During the summer of 1951 the decedent continued to be concerned about his health. He suffered from heart trouble and worried considerably about his business. On or prior to August 24, 1951, he conferred with his attorney, stating that he was contemplating a transfer of his stock in Potato Company to petitioner and himself as joint tenants in order to insure that the stock would pass promptly to her upon his death. The attorney advised him that such action would constitute a gift to petitioner with respect to the stock and was unnecessary because the stock would go to petitioner under the terms of his will. Despite the advice of his attorney, the decedent, on August 24, 1951, at the annual meeting of the shareholders of the company, which also was attended by J. Edward Bouchard and Esther Bouchard, announced that he was going to change his stock certificates so as to make the petitioner a joint tenant. J. Edward Bouchard advised the decedent against such action on the ground that it was unnecessary because the petitioner would receive the stock under the decedent's will. The decedent persisted and, because decedent and he had always acted together in matters relating to the company, J. Edward Bouchard agreed to do the same for his wife with respect to the shares standing in his name. Accordingly, all the outstanding stock of the company was surrendered and canceled. New certificates for 230 shares were issued on August 24, 1951, in the names of ‘Euclide J. Bouchard and Marie D. Bouchard as joint tenants with right of survivorship and not as tenants in common.’ New certificates for 230 shares also were issued in the names of J. Edward and Esther Bouchard as joint tenants with right of survivorship and not as tenants in common.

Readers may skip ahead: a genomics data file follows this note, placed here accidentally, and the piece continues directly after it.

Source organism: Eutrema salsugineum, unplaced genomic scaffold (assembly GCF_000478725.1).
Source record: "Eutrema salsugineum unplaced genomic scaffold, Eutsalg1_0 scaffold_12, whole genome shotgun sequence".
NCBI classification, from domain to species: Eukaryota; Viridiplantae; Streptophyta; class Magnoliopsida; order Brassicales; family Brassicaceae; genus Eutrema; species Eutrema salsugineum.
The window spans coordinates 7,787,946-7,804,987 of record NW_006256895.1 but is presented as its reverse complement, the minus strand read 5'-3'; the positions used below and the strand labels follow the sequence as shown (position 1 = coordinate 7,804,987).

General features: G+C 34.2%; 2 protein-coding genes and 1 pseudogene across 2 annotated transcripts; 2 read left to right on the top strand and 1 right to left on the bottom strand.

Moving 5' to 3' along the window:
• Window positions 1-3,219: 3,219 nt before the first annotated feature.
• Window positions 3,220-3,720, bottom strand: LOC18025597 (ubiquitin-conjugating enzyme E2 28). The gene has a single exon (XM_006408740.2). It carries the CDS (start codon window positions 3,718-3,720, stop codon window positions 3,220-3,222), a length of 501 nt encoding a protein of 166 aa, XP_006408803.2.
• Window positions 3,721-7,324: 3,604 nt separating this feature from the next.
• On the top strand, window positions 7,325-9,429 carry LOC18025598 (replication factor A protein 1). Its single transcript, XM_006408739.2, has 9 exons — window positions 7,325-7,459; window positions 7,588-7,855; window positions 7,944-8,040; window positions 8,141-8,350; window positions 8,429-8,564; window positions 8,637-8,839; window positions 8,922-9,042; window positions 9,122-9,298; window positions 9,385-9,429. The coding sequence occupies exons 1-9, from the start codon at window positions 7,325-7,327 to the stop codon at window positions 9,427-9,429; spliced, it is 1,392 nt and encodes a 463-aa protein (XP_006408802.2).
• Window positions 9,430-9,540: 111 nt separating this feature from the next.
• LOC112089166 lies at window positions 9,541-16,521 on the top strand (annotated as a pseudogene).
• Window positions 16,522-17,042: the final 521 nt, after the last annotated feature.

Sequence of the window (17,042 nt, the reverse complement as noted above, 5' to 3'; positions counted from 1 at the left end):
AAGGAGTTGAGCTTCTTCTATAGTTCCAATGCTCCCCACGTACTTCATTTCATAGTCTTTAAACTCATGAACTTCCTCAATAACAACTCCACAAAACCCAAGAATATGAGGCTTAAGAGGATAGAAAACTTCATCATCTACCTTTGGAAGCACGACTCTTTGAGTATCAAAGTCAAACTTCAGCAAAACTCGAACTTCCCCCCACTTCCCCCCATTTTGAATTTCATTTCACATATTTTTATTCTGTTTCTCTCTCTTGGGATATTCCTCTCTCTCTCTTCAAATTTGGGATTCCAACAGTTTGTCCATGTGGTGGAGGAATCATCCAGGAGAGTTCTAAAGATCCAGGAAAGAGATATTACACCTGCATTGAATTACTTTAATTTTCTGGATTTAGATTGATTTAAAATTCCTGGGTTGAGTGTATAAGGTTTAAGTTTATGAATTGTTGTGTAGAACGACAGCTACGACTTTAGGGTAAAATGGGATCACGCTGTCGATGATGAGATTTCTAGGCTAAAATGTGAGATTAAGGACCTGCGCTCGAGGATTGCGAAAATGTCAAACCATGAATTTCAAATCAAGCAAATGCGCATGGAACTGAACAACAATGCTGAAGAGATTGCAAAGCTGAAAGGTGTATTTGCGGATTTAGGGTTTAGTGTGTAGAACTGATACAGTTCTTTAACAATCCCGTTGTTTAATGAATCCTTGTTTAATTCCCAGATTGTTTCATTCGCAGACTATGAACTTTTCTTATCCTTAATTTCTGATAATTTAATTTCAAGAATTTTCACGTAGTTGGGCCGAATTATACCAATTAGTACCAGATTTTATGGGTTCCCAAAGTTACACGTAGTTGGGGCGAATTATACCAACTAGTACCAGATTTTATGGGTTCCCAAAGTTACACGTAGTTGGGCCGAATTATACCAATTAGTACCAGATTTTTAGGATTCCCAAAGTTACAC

Federal documentary stamps were affixed to the new certificates, and those issued in the names of petitioner and the decedent were placed in the above-mentioned compartment in the company safe where they were at the time of decedent's death.